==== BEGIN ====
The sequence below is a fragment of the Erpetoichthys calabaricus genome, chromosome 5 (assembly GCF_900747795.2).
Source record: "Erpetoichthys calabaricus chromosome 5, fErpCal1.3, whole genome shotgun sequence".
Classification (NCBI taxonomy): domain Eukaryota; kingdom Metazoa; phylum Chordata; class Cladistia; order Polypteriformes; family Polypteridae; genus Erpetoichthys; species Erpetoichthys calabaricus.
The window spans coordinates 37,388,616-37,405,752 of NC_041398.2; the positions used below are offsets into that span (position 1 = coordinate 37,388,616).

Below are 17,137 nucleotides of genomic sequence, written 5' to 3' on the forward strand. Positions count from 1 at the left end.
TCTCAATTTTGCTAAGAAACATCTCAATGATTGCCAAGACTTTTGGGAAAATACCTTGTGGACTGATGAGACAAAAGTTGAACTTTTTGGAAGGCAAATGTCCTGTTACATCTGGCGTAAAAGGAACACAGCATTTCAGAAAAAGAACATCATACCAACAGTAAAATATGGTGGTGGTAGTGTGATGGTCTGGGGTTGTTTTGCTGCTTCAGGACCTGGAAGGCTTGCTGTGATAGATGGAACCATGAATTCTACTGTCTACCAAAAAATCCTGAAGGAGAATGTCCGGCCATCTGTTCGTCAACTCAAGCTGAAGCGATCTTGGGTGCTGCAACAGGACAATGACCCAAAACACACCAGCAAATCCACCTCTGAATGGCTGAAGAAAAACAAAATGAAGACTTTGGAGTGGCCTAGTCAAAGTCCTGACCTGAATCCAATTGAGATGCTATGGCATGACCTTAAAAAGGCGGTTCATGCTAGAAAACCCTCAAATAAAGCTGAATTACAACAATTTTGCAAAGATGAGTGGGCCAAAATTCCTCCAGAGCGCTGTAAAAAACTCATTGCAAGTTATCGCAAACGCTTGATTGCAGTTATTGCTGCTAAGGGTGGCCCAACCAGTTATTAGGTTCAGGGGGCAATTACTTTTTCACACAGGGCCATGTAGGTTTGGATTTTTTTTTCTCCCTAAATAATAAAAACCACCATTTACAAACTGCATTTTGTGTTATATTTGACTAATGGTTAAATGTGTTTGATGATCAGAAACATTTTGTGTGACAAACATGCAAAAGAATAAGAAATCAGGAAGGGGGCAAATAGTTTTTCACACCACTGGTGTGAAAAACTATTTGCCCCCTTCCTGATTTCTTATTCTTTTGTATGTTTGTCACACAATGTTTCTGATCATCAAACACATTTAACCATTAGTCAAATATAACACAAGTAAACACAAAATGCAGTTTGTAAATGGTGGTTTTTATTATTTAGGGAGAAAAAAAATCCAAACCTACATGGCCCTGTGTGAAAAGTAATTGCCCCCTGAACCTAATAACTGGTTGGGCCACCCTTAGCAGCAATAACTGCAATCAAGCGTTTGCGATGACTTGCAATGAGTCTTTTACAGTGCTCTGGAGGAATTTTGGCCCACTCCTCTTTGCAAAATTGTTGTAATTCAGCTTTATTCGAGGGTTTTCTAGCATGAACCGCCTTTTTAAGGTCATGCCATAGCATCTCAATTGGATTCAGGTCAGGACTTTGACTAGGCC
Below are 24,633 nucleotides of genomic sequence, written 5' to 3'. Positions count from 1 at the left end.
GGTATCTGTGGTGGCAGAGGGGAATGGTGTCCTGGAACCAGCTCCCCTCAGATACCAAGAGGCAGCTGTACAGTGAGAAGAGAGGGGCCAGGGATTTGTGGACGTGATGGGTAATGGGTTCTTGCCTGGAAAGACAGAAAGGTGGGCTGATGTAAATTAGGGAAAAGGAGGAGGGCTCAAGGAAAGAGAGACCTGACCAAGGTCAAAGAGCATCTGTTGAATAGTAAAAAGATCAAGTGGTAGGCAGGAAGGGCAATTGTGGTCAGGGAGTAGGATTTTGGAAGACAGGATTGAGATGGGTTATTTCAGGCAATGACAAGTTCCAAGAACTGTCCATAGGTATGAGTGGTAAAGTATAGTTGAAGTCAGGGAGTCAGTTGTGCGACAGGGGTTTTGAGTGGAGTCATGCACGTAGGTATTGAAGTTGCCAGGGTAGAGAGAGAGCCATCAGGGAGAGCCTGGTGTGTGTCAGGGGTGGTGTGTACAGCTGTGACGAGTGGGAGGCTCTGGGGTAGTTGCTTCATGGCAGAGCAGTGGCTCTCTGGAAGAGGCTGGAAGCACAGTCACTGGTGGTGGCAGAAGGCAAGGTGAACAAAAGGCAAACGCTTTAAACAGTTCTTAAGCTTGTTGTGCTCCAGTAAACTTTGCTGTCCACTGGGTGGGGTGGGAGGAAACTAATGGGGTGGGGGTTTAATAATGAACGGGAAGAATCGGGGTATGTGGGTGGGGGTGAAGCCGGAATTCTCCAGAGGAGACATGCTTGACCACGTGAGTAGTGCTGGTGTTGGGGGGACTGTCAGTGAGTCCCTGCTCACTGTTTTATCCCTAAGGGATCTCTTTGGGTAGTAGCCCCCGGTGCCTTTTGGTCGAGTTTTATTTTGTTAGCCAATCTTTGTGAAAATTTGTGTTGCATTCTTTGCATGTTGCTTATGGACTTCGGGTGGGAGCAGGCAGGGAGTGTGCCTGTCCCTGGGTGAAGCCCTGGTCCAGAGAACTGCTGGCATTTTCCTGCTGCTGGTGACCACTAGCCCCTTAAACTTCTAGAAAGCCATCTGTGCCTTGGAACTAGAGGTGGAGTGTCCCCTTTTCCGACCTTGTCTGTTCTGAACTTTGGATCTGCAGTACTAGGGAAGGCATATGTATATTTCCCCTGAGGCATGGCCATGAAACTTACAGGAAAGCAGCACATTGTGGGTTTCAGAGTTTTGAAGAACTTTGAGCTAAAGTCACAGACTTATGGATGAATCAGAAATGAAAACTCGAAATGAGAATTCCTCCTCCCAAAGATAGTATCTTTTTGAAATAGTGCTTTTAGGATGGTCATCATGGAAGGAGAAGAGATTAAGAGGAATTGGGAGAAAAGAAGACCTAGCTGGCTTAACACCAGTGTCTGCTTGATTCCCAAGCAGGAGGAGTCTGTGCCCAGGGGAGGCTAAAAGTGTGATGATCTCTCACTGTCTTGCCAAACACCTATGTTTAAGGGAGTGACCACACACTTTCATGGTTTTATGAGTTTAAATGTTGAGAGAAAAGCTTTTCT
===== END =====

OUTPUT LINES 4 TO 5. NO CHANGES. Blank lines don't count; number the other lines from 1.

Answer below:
The window spans coordinates 37,388,616-37,405,752 of NC_041398.2; the positions used below are offsets into that span (position 1 = coordinate 37,388,616).

Below are 17,137 nucleotides of genomic sequence, written 5' to 3' on the forward strand. Positions count from 1 at the left end.